NPR's S.V. Date is reporting on the deal for our Newscast unit. Here's what he says:
"The eventual deal was hammered out by Senate Republican Leader Mitch McConnell and Vice President Joe Biden. It passed the Senate with overwhelming, bipartisan support.
This New Year could mean a new cost for the craft store chain Hobby Lobby. The federal health care law requires employee insurance plans to cover emergency contraceptives. Hobby Lobby's owners did not want to do that. They say drugs commonly known by names like the morning-after pill are tantamount to abortion.
Now, the Supreme Court has turned aside Hobby Lobby's request to block the mandate. So, starting today, the company could be fined as much as $1.3 million per day for defying the law.
Michigan's Lake Superior State University issued its annual list of annoying expressions to banish. The list includes: trending, bucket list, kick the can down the road and spoiler alert. The top one to ban: fiscal cliff.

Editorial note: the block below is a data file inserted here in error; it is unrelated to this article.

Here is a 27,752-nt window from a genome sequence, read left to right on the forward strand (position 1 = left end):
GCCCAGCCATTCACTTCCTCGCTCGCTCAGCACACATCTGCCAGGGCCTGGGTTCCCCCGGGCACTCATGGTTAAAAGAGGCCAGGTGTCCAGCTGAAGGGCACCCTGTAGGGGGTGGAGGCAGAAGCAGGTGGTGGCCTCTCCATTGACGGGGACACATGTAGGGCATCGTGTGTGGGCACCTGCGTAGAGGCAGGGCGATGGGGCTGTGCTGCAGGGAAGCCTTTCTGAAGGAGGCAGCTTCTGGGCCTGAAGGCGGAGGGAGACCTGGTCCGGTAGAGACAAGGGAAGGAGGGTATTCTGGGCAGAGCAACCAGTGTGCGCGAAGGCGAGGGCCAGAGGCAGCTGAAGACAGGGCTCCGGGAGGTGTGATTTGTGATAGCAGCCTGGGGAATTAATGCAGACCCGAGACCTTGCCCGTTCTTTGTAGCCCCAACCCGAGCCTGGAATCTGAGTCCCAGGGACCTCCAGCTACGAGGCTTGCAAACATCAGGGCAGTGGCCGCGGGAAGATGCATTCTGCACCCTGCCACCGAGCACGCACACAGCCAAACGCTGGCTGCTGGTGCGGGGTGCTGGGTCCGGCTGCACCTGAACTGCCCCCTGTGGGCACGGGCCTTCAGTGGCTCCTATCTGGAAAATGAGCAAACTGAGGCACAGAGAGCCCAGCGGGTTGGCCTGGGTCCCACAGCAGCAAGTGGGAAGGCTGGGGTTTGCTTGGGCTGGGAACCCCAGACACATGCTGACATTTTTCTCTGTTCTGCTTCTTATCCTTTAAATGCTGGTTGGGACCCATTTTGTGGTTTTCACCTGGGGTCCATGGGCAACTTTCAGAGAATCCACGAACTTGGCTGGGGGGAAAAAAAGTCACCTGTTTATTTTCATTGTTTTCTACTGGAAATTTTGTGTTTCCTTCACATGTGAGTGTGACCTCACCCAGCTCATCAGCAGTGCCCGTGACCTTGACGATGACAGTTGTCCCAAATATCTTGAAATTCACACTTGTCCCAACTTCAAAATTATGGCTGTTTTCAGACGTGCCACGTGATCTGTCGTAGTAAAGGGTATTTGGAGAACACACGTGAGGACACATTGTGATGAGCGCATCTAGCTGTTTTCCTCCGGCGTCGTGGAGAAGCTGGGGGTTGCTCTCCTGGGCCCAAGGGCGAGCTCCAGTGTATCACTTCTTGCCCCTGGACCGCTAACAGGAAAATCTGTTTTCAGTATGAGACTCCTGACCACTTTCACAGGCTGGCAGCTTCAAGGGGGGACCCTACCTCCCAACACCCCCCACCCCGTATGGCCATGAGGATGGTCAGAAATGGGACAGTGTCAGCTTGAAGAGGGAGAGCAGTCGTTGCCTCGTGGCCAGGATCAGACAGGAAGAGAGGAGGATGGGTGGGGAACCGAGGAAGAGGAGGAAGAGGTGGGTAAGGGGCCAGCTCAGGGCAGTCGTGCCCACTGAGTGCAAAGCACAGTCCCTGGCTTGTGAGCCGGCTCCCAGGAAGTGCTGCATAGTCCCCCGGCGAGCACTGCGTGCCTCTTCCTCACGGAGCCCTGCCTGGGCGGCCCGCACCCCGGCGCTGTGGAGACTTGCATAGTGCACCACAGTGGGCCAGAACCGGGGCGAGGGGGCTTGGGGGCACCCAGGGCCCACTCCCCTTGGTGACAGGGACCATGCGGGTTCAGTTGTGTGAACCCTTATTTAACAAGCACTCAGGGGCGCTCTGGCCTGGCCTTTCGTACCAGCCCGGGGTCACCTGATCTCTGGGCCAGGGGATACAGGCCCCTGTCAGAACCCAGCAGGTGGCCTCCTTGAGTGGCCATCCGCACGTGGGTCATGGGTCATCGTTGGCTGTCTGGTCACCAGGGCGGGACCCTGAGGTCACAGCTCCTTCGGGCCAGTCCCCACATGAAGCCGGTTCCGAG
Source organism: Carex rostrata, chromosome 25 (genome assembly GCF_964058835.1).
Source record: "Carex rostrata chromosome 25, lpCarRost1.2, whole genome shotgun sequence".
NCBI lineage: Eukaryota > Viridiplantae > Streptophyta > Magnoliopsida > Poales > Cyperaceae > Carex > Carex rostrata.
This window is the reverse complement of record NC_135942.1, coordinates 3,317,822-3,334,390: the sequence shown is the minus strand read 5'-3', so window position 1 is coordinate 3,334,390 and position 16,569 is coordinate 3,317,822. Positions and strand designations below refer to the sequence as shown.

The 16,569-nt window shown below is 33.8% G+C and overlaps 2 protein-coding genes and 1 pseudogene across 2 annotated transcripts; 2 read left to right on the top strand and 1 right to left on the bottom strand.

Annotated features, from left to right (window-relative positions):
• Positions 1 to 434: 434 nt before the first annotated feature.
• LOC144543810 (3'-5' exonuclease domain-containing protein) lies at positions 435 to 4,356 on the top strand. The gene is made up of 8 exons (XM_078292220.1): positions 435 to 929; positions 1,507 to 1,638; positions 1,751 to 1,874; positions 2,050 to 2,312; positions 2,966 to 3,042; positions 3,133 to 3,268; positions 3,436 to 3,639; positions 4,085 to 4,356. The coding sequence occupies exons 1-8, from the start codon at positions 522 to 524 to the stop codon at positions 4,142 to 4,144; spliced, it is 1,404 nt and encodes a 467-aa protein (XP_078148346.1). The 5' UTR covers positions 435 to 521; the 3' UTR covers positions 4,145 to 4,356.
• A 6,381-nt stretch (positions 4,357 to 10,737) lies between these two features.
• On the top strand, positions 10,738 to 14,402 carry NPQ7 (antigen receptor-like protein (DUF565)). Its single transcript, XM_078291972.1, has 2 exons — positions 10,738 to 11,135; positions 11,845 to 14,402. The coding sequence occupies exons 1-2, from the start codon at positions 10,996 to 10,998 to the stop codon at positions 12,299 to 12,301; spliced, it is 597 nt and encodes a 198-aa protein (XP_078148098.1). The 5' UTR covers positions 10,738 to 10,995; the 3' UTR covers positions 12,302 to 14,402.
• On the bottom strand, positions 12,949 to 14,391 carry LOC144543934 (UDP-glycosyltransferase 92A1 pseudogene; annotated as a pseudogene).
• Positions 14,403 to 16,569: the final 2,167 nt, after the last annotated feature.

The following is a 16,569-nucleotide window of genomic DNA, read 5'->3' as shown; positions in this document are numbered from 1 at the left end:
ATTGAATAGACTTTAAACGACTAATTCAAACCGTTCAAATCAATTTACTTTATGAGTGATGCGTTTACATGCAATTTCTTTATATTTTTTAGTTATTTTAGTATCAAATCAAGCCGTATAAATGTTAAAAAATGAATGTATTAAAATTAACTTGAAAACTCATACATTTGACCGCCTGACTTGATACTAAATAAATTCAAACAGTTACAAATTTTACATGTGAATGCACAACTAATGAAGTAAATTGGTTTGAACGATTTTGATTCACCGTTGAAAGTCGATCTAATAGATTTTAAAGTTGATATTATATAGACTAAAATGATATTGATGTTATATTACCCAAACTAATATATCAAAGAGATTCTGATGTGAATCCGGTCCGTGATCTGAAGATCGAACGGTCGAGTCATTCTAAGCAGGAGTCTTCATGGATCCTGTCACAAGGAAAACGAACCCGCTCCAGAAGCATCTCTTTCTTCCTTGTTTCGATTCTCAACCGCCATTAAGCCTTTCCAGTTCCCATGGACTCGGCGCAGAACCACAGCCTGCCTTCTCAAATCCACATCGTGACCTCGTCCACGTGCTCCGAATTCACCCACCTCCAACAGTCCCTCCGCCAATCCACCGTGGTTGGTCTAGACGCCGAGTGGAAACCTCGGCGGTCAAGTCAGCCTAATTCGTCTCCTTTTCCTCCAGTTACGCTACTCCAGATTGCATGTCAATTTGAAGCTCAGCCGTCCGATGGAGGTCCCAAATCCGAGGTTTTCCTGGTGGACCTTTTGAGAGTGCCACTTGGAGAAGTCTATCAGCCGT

Democracy sure works in mysterious ways. In Seguin, Texas, a December city council election ended in a dead tie. Both candidates received 141 votes. So it was up to the mayor to settle things. The law gave him some options: drawing straws or tossing dice. He chose an old coin toss. The silver dollar landed, it was tails, and immediately Jeannette Crabb was sworn into a four-year term. She's coming to office with quite a mandate.
People celebrate the new year following a count-down event at the Summer Palace in Beijing.
Credit Roslan Rahman / AFP/Getty Images
Fireworks illuminate the sky over the Marina Bay in Singapore during an eight-minute display.
Credit Kazuhiro Nogi / AFP/Getty Images
People release balloons during an annual ceremony produced by the Prince Park Tower hotel in Tokyo. More than 1,000 balloons were released, along with visitor's wishes.
Credit Antony Dickson / AFP/Getty Images
Fireworks explode over Victoria Harbor in Hong Kong.
Credit Bay Ismoyo / AFP/Getty Images
Fireworks are launched over Jakarta's main business road to mark the new year.